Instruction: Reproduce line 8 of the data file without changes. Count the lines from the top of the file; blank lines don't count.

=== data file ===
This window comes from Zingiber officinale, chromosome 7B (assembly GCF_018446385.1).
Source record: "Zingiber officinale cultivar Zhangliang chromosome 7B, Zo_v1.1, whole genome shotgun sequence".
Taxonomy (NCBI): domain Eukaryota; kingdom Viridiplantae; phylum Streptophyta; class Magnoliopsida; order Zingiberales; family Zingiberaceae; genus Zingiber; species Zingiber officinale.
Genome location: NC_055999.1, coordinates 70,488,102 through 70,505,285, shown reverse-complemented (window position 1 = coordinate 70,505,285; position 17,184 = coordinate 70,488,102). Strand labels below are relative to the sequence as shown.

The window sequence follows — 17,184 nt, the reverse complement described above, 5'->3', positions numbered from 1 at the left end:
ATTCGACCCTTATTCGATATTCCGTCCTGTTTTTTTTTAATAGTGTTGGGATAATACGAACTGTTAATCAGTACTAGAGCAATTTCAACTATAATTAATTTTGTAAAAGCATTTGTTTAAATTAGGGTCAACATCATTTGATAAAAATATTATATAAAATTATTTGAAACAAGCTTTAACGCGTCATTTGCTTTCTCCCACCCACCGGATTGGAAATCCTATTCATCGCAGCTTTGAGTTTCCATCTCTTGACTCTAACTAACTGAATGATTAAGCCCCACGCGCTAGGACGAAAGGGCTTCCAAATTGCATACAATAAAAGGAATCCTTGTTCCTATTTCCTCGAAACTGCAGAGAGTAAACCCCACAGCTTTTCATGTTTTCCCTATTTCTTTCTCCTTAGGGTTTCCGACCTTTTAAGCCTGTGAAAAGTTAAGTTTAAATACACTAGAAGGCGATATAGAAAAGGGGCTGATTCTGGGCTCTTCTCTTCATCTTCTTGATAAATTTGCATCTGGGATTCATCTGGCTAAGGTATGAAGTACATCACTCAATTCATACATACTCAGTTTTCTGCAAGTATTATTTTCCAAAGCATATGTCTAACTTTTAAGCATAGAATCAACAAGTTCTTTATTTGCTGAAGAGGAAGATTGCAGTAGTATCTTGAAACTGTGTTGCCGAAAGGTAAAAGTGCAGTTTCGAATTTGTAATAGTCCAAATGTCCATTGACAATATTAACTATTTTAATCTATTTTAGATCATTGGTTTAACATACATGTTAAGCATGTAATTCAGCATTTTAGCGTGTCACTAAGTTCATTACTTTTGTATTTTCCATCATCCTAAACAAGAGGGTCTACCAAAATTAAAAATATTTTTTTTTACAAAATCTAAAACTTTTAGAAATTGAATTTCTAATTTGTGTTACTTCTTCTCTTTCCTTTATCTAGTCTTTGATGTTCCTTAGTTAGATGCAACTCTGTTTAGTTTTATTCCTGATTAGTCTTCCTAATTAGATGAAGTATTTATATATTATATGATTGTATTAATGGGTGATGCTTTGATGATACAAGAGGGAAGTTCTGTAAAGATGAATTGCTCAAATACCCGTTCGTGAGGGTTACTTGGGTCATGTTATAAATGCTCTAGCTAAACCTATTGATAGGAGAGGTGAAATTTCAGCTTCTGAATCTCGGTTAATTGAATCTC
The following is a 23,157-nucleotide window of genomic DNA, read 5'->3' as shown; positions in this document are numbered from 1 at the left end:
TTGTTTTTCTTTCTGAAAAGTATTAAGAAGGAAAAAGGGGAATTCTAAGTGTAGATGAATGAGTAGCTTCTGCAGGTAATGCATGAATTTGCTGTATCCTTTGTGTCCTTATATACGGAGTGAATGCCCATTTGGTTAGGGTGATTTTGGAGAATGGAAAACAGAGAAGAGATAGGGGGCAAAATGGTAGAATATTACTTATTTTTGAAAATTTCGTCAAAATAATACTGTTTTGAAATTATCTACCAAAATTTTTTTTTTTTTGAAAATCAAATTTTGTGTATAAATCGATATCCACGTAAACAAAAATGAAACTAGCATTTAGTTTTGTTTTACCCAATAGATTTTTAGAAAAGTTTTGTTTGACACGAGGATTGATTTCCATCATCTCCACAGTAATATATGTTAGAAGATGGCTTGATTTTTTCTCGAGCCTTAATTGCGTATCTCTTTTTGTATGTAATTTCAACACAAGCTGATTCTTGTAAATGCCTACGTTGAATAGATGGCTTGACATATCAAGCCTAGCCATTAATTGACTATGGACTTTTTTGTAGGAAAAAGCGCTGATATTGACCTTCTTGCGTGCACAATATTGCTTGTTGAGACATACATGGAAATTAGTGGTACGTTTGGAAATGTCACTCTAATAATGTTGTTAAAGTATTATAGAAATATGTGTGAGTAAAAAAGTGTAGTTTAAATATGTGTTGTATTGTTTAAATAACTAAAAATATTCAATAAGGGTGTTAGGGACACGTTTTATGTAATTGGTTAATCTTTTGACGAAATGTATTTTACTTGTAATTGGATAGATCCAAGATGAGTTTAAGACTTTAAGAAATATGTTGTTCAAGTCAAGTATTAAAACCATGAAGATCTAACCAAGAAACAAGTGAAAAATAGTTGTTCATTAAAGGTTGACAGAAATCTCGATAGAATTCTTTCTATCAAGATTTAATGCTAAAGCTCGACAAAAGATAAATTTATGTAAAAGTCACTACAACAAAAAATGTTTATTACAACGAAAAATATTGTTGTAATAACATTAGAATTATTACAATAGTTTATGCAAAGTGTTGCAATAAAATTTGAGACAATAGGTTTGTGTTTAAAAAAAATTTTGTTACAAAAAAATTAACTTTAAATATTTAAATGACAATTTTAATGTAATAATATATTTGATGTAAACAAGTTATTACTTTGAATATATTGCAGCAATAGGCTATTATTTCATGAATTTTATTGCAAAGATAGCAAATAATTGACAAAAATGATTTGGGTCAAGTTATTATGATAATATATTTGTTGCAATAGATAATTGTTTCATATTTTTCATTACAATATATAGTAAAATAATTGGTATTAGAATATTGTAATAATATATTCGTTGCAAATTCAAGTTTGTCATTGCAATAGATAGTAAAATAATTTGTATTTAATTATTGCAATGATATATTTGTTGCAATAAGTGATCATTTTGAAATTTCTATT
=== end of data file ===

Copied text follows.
TTGTTTTTCTTTCTGAAAAGTATTAAGAAGGAAAAAGGGGAATTCTAAGTGTAGATGAATGAGTAGCTTCTGCAGGTAATGCATGAATTTGCTGTATCCTTTGTGTCCTTATATACGGAGTGAATGCCCATTTGGTTAGGGTGATTTTGGAGAATGGAAAACAGAGAAGAGATAGGGGGCAAAATGGTAGAATATTACTTATTTTTGAAAATTTCGTCAAAATAATACTGTTTTGAAATTATCTACCAAAATTTTTTTTTTTTTGAAAATCAAATTTTGTGTATAAATCGATATCCACGTAAACAAAAATGAAACTAGCATTTAGTTTTGTTTTACCCAATAGATTTTTAGAAAAGTTTTGTTTGACACGAGGATTGATTTCCATCATCTCCACAGTAATATATGTTAGAAGATGGCTTGATTTTTTCTCGAGCCTTAATTGCGTATCTCTTTTTGTATGTAATTTCAACACAAGCTGATTCTTGTAAATGCCTACGTTGAATAGATGGCTTGACATATCAAGCCTAGCCATTAATTGACTATGGACTTTTTTGTAGGAAAAAGCGCTGATATTGACCTTCTTGCGTGCACAATATTGCTTGTTGAGACATACATGGAAATTAGTGGTACGTTTGGAAATGTCACTCTAATAATGTTGTTAAAGTATTATAGAAATATGTGTGAGTAAAAAAGTGTAGTTTAAATATGTGTTGTATTGTTTAAATAACTAAAAATATTCAATAAGGGTGTTAGGGACACGTTTTATGTAATTGGTTAATCTTTTGACGAAATGTATTTTACTTGTAATTGGATAGATCCAAGATGAGTTTAAGACTTTAAGAAATATGTTGTTCAAGTCAAGTATTAAAACCATGAAGATCTAACCAAGAAACAAGTGAAAAATAGTTGTTCATTAAAGGTTGACAGAAATCTCGATAGAATTCTTTCTATCAAGATTTAATGCTAAAGCTCGACAAAAGATAAATTTATGTAAAAGTCACTACAACAAAAAATGTTTATTACAACGAAAAATATTGTTGTAATAACATTAGAATTATTACAATAGTTTATGCAAAGTGTTGCAATAAAATTTGAGACAATAGGTTTGTGTTTAAAAAAAATTTTGTTACAAAAAAATTAACTTTAAATATTTAAATGACAATTTTAATGTAATAATATATTTGATGTAAACAAGTTATTACTTTGAATATATTGCAGCAATAGGCTATTATTTCATGAATTTTATTGCAAAGATAGCAAATAATTGACAAAAATGATTTGGGTCAAGTTATTATGATAATATATTTGTTGCAATAGATAATTGTTTCATATTTTTCATTACAATATATAGTAAAATAATTGGTATTAGAATATTGTAATAATATATTCGTTGCAAATTCAAGTTTGTCATTGCAATAGATAGTAAAATAATTTGTATTTAATTATTGCAATGATATATTTGTTGCAATAAGTGATCATTTTGAAATTTCTATT